The China-Bhutan Border Conundrum: An Assessment

 By Soumya Nair

Reiterating its latest territorial claims in eastern Bhutan, China recently advocated a “package solution”, seen as a revival of a 1996 land swap deal, to settle its border dispute with the Himalayan kingdom. The claim over fresh territory, however, appears to be a bid to up the ante to coerce Bhutan to sort out the boundary question while simultaneously pressurising its closest ally India, which is currently locked in an impasse with China at the Line of Actual Control in eastern Ladakh.

Responding to a query at a media briefing on its claims over Sakteng forest reserve in eastern Bhutan, which has never featured in border talks before, Chinese Ministry of Foreign Affairs spokesperson Wang Wenbin on July 21 said: “The boundary between China and Bhutan is yet to be demarcated, and the middle, eastern and western sections of the border are disputed. China has proposed a package solution to these disputes.” [1]

Earlier in July, the Chinese foreign ministry had issued a statement to an Indian media outlet emphasising “there are no new disputed areas” and that the three separate areas of dispute “over the eastern, central and western sectors” have existed “for a long time”. The statement also cautioned “a third party”, an apparent reference to India, to “not point fingers” in what’s a bilateral issue between Beijing and Thimpu. [2]

China’s new claim comes as a surprise as the area has never been part of negotiations during the 24 rounds of Beijing-Thimpu boundary talks held from 1984 to 2016. The claim first emerged in June at a UNDP-led meeting of the Washington-based Global Environment Facility (GEF) council where China raised objections to a grant request for the Sakteng Wildlife Sanctuary on grounds that it was disputed territory.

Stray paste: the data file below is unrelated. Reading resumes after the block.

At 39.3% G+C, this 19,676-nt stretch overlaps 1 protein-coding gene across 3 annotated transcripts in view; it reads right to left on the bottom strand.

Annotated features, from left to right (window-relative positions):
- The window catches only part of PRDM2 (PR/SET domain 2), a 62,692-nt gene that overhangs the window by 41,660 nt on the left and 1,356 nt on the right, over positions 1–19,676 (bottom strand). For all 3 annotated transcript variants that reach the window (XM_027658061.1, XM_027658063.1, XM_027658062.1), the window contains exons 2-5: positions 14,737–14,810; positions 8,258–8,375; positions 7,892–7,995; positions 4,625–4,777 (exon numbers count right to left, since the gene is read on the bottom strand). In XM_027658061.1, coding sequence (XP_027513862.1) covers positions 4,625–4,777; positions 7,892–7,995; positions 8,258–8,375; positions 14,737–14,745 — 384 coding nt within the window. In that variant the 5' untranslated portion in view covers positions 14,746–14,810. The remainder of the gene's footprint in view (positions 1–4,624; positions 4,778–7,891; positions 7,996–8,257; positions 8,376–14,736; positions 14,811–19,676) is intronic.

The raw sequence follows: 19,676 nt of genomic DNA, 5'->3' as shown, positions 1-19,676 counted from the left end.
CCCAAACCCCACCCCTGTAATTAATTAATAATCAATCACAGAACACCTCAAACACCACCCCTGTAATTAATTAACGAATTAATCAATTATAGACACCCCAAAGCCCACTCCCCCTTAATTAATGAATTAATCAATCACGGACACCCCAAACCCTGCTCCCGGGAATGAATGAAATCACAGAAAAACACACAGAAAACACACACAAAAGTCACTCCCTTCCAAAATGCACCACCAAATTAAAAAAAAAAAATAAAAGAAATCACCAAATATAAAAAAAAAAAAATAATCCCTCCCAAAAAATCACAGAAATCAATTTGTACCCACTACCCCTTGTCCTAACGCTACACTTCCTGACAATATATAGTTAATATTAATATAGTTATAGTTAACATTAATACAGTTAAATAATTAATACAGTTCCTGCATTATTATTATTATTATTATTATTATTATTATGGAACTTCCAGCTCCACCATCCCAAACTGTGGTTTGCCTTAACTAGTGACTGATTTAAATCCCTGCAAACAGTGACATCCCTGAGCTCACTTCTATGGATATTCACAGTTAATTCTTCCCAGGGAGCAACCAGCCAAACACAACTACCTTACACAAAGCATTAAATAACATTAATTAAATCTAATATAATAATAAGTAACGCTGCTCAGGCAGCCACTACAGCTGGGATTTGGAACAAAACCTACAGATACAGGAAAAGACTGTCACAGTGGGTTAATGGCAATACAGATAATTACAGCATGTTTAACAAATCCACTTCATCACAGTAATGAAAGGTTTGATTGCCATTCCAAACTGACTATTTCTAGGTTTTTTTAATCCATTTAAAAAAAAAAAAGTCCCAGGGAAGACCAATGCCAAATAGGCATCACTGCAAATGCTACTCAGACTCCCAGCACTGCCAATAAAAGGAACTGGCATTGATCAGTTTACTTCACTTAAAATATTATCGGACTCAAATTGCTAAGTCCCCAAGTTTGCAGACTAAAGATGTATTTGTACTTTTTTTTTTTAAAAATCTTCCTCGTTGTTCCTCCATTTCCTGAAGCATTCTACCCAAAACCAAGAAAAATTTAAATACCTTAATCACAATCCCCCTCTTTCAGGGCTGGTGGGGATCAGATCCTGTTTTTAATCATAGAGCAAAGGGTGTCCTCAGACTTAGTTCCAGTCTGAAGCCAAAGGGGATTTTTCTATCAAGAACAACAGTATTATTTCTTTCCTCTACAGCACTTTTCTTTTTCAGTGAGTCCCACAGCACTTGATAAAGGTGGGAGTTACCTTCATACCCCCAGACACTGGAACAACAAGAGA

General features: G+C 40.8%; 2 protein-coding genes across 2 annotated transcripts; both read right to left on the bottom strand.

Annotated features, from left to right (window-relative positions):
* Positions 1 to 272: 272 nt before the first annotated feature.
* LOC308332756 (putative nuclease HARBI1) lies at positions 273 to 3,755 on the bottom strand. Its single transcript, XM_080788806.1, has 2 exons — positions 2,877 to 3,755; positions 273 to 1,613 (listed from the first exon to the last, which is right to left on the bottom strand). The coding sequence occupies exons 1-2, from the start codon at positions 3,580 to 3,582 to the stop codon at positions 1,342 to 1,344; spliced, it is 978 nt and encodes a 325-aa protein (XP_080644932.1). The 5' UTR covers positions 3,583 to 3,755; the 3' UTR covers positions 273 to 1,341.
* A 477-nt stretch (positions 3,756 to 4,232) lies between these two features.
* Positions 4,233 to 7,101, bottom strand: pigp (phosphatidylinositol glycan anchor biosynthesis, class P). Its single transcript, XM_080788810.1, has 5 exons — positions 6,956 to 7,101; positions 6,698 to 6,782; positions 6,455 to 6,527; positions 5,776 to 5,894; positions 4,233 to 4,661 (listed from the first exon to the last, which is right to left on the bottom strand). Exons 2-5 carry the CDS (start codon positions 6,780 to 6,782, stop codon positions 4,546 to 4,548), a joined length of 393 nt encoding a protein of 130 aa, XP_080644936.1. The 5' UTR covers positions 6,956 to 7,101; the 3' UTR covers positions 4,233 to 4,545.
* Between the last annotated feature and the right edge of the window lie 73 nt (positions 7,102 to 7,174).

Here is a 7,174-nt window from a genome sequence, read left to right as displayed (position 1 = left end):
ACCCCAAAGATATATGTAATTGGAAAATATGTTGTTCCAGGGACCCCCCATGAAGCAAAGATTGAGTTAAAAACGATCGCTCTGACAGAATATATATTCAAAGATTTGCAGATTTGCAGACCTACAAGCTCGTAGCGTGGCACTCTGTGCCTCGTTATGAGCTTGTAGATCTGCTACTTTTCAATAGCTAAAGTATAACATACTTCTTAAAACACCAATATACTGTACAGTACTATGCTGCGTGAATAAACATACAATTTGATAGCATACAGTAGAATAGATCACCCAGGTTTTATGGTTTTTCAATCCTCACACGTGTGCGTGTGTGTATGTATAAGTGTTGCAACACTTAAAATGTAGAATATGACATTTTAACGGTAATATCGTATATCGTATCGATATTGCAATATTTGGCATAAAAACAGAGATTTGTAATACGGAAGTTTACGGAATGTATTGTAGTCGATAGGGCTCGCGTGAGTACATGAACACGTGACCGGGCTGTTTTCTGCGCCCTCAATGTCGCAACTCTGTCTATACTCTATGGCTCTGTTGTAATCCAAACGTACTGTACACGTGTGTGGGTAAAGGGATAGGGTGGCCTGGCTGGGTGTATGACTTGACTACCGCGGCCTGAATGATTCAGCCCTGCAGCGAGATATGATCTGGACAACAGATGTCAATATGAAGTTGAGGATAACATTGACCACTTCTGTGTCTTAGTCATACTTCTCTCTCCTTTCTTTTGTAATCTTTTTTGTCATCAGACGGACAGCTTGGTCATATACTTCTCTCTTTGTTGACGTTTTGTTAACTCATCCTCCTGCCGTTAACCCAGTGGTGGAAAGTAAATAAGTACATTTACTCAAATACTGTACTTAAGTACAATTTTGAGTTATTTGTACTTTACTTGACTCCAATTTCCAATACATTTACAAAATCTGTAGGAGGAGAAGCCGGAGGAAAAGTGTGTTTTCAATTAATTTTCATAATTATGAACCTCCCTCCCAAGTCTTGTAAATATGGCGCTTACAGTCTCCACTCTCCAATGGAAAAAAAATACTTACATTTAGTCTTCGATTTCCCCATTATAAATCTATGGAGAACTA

According to the published minutes of the meeting, the Bhutanese representative rejected the claim as baseless saying the reserve is “an integral and sovereign territory of Bhutan and at no point during the boundary discussions between Bhutan and China has it featured as a disputed area”. Additionally, Bhutan also issued a demarche to the Chinese embassy in New Delhi over the same.

In July, the Bhutan embassy in New Delhi followed up with a rare statement offering a more restrained response, which read: “The boundary between Bhutan and China is under negotiation and has not been demarcated. 24 rounds of ministerial-level boundary talks have been held, 25th round has been delayed due to coronavirus pandemic. All disputed areas will be discussed during the next round of boundary talks which will be held as soon as it is mutually convenient.” [3]

The Ministry of External Affairs (MEA) has not made any comments on the issue so far.

What prompts China to open a new front in Bhutan

Beijing’s opening up of more fronts in the Himalayas, while it is still engaged in a border row with India, is a strategy that appears to be in tandem with its current aggressive foreign policy posture as seen in its moves in Taiwan, Hong Kong, and the South China Sea.

China’s claims over Bhutanese territory are based on historical memory dating back to the 18th century when Tibet was brought under the Chinese rule during the Qing period and the Tibetan ruler passed on his “suzerainty” over Bhutan to the new rulers. [[4]] It is only after the PRC takeover of Tibet in the 1950s, that China and Bhutan came to share a 470 km long un-demarcated border making Beijing further assertive over its claims. [5]